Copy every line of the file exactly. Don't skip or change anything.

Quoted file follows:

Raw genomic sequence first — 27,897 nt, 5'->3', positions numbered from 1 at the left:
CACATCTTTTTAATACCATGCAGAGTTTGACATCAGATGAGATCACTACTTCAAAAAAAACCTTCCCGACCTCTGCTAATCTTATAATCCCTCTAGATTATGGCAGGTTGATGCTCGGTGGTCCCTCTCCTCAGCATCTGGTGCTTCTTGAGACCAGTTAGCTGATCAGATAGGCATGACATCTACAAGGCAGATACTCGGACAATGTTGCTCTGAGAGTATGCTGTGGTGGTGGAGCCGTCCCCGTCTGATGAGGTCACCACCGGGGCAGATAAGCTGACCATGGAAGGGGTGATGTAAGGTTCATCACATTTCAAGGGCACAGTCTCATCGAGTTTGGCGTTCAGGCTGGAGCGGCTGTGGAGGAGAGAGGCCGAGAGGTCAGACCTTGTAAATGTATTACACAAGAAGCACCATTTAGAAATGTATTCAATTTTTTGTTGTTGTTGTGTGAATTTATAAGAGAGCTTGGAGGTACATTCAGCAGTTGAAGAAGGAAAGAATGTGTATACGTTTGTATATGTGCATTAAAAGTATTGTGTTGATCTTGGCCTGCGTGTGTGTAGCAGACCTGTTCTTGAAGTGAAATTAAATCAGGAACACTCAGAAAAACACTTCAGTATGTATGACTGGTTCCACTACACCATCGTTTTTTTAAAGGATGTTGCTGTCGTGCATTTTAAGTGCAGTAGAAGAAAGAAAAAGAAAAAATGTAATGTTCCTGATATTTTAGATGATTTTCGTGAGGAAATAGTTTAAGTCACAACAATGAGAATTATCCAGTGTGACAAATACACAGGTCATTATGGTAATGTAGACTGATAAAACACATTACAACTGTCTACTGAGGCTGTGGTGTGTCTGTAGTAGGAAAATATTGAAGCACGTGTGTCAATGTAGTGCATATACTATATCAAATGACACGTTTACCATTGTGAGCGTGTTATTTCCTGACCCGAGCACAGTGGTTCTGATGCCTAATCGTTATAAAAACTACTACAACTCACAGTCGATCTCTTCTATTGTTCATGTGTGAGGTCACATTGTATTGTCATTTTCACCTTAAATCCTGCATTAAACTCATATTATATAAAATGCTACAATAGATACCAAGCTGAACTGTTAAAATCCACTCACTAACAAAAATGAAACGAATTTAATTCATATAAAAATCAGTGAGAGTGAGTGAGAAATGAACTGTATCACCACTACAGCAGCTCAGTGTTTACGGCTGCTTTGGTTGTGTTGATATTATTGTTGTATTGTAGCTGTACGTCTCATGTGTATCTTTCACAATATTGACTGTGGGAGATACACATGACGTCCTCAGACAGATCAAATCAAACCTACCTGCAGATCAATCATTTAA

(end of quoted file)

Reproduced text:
Raw genomic sequence first — 27,897 nt, 5'->3', positions numbered from 1 at the left:
CACATCTTTTTAATACCATGCAGAGTTTGACATCAGATGAGATCACTACTTCAAAAAAAACCTTCCCGACCTCTGCTAATCTTATAATCCCTCTAGATTATGGCAGGTTGATGCTCGGTGGTCCCTCTCCTCAGCATCTGGTGCTTCTTGAGACCAGTTAGCTGATCAGATAGGCATGACATCTACAAGGCAGATACTCGGACAATGTTGCTCTGAGAGTATGCTGTGGTGGTGGAGCCGTCCCCGTCTGATGAGGTCACCACCGGGGCAGATAAGCTGACCATGGAAGGGGTGATGTAAGGTTCATCACATTTCAAGGGCACAGTCTCATCGAGTTTGGCGTTCAGGCTGGAGCGGCTGTGGAGGAGAGAGGCCGAGAGGTCAGACCTTGTAAATGTATTACACAAGAAGCACCATTTAGAAATGTATTCAATTTTTTGTTGTTGTTGTGTGAATTTATAAGAGAGCTTGGAGGTACATTCAGCAGTTGAAGAAGGAAAGAATGTGTATACGTTTGTATATGTGCATTAAAAGTATTGTGTTGATCTTGGCCTGCGTGTGTGTAGCAGACCTGTTCTTGAAGTGAAATTAAATCAGGAACACTCAGAAAAACACTTCAGTATGTATGACTGGTTCCACTACACCATCGTTTTTTTAAAGGATGTTGCTGTCGTGCATTTTAAGTGCAGTAGAAGAAAGAAAAAGAAAAAATGTAATGTTCCTGATATTTTAGATGATTTTCGTGAGGAAATAGTTTAAGTCACAACAATGAGAATTATCCAGTGTGACAAATACACAGGTCATTATGGTAATGTAGACTGATAAAACACATTACAACTGTCTACTGAGGCTGTGGTGTGTCTGTAGTAGGAAAATATTGAAGCACGTGTGTCAATGTAGTGCATATACTATATCAAATGACACGTTTACCATTGTGAGCGTGTTATTTCCTGACCCGAGCACAGTGGTTCTGATGCCTAATCGTTATAAAAACTACTACAACTCACAGTCGATCTCTTCTATTGTTCATGTGTGAGGTCACATTGTATTGTCATTTTCACCTTAAATCCTGCATTAAACTCATATTATATAAAATGCTACAATAGATACCAAGCTGAACTGTTAAAATCCACTCACTAACAAAAATGAAACGAATTTAATTCATATAAAAATCAGTGAGAGTGAGTGAGAAATGAACTGTATCACCACTACAGCAGCTCAGTGTTTACGGCTGCTTTGGTTGTGTTGATATTATTGTTGTATTGTAGCTGTACGTCTCATGTGTATCTTTCACAATATTGACTGTGGGAGATACACATGACGTCCTCAGACAGATCAAATCAAACCTACCTGCAGATCAATCATTTAA